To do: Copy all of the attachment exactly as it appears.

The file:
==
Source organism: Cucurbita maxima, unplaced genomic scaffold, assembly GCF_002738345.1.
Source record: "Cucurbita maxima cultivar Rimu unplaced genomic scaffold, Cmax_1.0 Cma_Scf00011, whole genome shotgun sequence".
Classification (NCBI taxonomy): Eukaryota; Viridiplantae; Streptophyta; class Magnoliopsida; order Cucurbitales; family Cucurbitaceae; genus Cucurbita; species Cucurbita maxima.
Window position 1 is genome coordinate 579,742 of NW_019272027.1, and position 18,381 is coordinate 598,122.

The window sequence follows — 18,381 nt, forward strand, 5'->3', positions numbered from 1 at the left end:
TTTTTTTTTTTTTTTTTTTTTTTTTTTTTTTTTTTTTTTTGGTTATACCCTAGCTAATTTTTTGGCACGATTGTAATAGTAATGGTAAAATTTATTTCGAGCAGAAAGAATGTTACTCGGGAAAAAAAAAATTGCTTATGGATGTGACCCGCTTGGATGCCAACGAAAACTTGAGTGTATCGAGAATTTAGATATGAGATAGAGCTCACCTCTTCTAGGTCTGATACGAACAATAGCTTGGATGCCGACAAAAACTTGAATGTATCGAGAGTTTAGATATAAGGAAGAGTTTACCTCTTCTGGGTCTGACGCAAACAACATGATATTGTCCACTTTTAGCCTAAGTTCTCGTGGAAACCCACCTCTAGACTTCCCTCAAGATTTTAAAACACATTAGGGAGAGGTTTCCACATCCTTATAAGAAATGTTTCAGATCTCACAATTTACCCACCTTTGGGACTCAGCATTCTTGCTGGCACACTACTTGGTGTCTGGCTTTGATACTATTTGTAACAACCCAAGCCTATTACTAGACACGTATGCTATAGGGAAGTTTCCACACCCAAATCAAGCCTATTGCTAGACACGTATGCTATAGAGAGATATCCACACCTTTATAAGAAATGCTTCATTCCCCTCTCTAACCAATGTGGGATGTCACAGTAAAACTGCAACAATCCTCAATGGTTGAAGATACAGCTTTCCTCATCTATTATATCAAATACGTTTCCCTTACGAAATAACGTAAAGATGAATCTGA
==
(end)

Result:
Source organism: Cucurbita maxima, unplaced genomic scaffold, assembly GCF_002738345.1.
Source record: "Cucurbita maxima cultivar Rimu unplaced genomic scaffold, Cmax_1.0 Cma_Scf00011, whole genome shotgun sequence".
Classification (NCBI taxonomy): Eukaryota; Viridiplantae; Streptophyta; class Magnoliopsida; order Cucurbitales; family Cucurbitaceae; genus Cucurbita; species Cucurbita maxima.
Window position 1 is genome coordinate 579,742 of NW_019272027.1, and position 18,381 is coordinate 598,122.

The window sequence follows — 18,381 nt, forward strand, 5'->3', positions numbered from 1 at the left end:
TTTTTTTTTTTTTTTTTTTTTTTTTTTTTTTTTTTTTTTTGGTTATACCCTAGCTAATTTTTTGGCACGATTGTAATAGTAATGGTAAAATTTATTTCGAGCAGAAAGAATGTTACTCGGGAAAAAAAAAATTGCTTATGGATGTGACCCGCTTGGATGCCAACGAAAACTTGAGTGTATCGAGAATTTAGATATGAGATAGAGCTCACCTCTTCTAGGTCTGATACGAACAATAGCTTGGATGCCGACAAAAACTTGAATGTATCGAGAGTTTAGATATAAGGAAGAGTTTACCTCTTCTGGGTCTGACGCAAACAACATGATATTGTCCACTTTTAGCCTAAGTTCTCGTGGAAACCCACCTCTAGACTTCCCTCAAGATTTTAAAACACATTAGGGAGAGGTTTCCACATCCTTATAAGAAATGTTTCAGATCTCACAATTTACCCACCTTTGGGACTCAGCATTCTTGCTGGCACACTACTTGGTGTCTGGCTTTGATACTATTTGTAACAACCCAAGCCTATTACTAGACACGTATGCTATAGGGAAGTTTCCACACCCAAATCAAGCCTATTGCTAGACACGTATGCTATAGAGAGATATCCACACCTTTATAAGAAATGCTTCATTCCCCTCTCTAACCAATGTGGGATGTCACAGTAAAACTGCAACAATCCTCAATGGTTGAAGATACAGCTTTCCTCATCTATTATATCAAATACGTTTCCCTTACGAAATAACGTAAAGATGAATCTGA